Here comes Apple’s spring event -- and it's an education

New iPads, stereo HomePods and something unique for education lead speculation as Apple invites media to its March 27 “field trip” in Chicago, which appears to be its spring event.

Apple, iOS, iPad, Apple Pencil, Field trip, education
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New iPads, an Apple Pencil, and something unique for education lead speculation as Apple invites media to its March 27 “field trip” in Chicago, which appears to be its spring event.

Let’s take a field trip

The invitation reads, “Let’s take a field trip.” It appears as if it has been handwritten, featuring an ink-like drawn Apple logo and the phrase.

It’s not unusual for Apple to hold a launch event in March — it most recently did so in 2011, 2012, 2015, and 2016.

Underneath the calligraphic elements the note continues to read, “Join us to hear creative new ideas for teachers and students."

Apple is making it clear that education will be the focus of this event. The event takes place at a Chicago high school, Lane Tech. (The Verge observes that Chicago’s Board of Education recently added computer science as a graduation requirement for all public schools in the city.)

What can we expect at Apple's spring event?

The invitation itself makes it easy to anticipate new iPad models and a potential Apple Pencil.

New iPads?

In conjunction with a new iPad, Apple introduced iBooks 2 at an event in New York in 2012. The inclusion of the hand-drawn seeming Apple logo and handwriting suggests something similar — new iPads that have A11 chips and Face ID have been predicted for months. Perhaps more likely for the education market, Apple has also been rumored to be preparing a lower cost ($259) 9.7-inch iPad — might this turn out to be an iPad Pro model made available at a special, education-only price? (The last time Apple tried that was with the eMac, which was later introduced to the wider public.)

A new Apple Pencil

Apple’s decision to sketch the invitation only adds to speculation that the company intends to upgrade the Apple Pencil, potentially adding the ability to identify writing on any surface, not just iPad.

New Macs

There has also been lots of recent speculation around a new model MacBook Air equipped with a Retina display. This will likely see Apple take its entry-level notebook to USB-C, but an introduction as part of an education event makes a lot of sense.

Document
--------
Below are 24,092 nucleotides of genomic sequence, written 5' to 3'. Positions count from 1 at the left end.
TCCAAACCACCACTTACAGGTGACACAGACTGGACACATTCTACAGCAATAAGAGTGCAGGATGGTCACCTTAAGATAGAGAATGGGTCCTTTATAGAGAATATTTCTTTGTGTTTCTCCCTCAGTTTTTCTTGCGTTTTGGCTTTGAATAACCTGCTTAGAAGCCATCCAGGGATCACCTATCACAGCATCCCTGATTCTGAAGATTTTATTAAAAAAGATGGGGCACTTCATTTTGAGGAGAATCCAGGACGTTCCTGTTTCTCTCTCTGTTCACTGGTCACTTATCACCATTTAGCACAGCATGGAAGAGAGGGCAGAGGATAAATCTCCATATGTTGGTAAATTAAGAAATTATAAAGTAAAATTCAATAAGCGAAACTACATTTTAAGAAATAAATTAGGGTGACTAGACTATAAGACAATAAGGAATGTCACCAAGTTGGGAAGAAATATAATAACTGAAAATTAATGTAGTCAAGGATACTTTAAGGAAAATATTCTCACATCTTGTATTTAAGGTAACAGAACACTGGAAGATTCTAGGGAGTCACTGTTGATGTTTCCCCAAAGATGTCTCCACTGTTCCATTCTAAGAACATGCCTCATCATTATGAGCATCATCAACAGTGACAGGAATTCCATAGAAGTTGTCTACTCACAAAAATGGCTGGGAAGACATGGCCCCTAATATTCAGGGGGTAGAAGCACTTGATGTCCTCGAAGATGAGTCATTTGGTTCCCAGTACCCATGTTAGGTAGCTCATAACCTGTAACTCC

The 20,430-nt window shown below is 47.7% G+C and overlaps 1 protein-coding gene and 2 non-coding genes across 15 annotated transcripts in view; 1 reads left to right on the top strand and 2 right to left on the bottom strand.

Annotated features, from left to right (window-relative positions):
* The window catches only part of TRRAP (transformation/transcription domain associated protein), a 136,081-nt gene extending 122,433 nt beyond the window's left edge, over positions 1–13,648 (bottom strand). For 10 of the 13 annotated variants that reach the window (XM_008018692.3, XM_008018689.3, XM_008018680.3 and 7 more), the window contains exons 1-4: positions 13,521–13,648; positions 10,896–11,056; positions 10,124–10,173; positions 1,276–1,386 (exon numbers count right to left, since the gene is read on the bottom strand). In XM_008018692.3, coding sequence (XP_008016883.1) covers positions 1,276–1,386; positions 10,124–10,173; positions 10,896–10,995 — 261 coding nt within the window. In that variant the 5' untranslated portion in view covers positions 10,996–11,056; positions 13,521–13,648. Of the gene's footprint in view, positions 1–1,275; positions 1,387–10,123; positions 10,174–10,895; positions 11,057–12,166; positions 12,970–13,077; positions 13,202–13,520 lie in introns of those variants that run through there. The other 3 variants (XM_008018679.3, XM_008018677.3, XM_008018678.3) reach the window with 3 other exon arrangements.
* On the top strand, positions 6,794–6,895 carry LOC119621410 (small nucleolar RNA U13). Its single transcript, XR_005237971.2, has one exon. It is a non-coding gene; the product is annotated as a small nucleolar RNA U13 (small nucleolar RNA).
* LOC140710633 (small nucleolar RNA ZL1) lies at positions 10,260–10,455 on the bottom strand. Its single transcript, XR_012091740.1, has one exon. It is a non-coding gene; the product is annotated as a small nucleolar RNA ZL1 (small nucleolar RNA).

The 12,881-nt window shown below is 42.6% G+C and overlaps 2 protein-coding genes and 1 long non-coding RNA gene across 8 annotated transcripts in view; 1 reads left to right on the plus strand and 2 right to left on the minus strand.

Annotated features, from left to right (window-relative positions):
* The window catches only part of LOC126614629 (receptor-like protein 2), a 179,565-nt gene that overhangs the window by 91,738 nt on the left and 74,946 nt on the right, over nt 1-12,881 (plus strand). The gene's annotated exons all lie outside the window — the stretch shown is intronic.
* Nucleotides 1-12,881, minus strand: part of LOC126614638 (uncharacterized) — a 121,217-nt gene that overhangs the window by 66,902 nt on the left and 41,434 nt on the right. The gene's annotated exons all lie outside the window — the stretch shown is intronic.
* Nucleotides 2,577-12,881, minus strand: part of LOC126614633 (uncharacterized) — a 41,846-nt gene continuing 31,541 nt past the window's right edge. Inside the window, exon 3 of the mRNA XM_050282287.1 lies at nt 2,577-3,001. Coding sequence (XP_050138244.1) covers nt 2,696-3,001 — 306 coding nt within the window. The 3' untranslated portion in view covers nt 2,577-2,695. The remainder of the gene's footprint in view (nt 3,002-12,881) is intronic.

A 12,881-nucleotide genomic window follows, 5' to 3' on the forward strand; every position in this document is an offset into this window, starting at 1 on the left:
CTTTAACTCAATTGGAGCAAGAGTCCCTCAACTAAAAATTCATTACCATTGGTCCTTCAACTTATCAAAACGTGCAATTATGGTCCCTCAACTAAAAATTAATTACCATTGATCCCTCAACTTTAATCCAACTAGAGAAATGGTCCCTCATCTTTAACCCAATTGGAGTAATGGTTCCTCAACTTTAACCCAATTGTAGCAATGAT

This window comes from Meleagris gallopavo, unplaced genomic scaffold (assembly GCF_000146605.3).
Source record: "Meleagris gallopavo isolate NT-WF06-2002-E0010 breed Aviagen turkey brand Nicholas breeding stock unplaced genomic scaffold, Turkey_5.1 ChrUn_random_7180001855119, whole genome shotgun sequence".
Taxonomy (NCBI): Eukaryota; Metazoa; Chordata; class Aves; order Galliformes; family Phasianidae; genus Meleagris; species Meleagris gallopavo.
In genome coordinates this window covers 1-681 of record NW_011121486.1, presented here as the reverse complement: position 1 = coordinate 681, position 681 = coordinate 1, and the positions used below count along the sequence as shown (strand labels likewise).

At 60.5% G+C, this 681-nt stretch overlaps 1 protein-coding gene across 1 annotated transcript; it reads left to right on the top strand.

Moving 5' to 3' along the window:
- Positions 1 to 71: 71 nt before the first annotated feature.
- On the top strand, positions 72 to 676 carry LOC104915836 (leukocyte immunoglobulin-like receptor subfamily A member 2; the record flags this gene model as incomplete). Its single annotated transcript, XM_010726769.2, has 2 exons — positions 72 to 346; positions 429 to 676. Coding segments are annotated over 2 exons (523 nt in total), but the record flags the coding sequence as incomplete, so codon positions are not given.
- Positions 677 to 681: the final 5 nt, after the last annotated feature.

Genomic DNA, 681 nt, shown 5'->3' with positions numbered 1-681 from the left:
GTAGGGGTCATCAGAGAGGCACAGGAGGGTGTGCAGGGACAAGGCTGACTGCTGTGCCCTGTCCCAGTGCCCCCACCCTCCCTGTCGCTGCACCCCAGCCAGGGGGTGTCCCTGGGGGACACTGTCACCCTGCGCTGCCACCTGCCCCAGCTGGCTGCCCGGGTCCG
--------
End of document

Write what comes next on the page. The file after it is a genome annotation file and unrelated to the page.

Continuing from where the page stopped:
Anything else? I’m guessing the focus on education will also see Apple introduce iOS 11.3, with its Battery Health and privacy tools. It also seems possible we’ll see the AirPower power charging mat take a bow. Both remain possible, but I’m not convinced an iPhone SE2 launch makes sense at an event like this.

Sure, but what about education?

Apple has been losing ground in the U.S. education market for the past few years. In part, this reflects new competition from relatively low-cost devices from Microsoft and a slew of low-cost Chromebooks.

New hardware may help Apple protect itself in a market it has always argued to be part of its “DNA,” but this will have to emerge alongside a revivified education strategy if it wants to once again prove iPads to be essential learning tools.

Traditionally, Apple’s education strategy has always been quite effective. In the iMac years, the company focused on use of Macs as creative devices to help boost educational attainment, particularly in video.

It extended this strategy to include iPods within an educational context later on, but this really became a mobile-first attempt with the launch of its iPhone and iPad.

When it comes to software, the company has a wide array of solutions available to the educational market. Lesson plans, curriculum resources, Swift Playground, and in-store events such as Everyone Can Code sessions widen the company’s reach beyond its core creative markets.

Its Classroom app provides a useful class management tool for teachers. The company even publishes a quite useful @AppleEDU Twitter feed where it shares educational tips and resources with educators.

I hope Apple will also do something to fix iTunes U — I looked at it recently and was saddened to find that those resources are no longer available on Macs (despite the number of those in schools). I was also disappointed the iOS app managed to crash half a dozen times while I tried to explore the content there. This means iTunes U desperately needs a little investment.

We'll find out more March 27 when the news hits.

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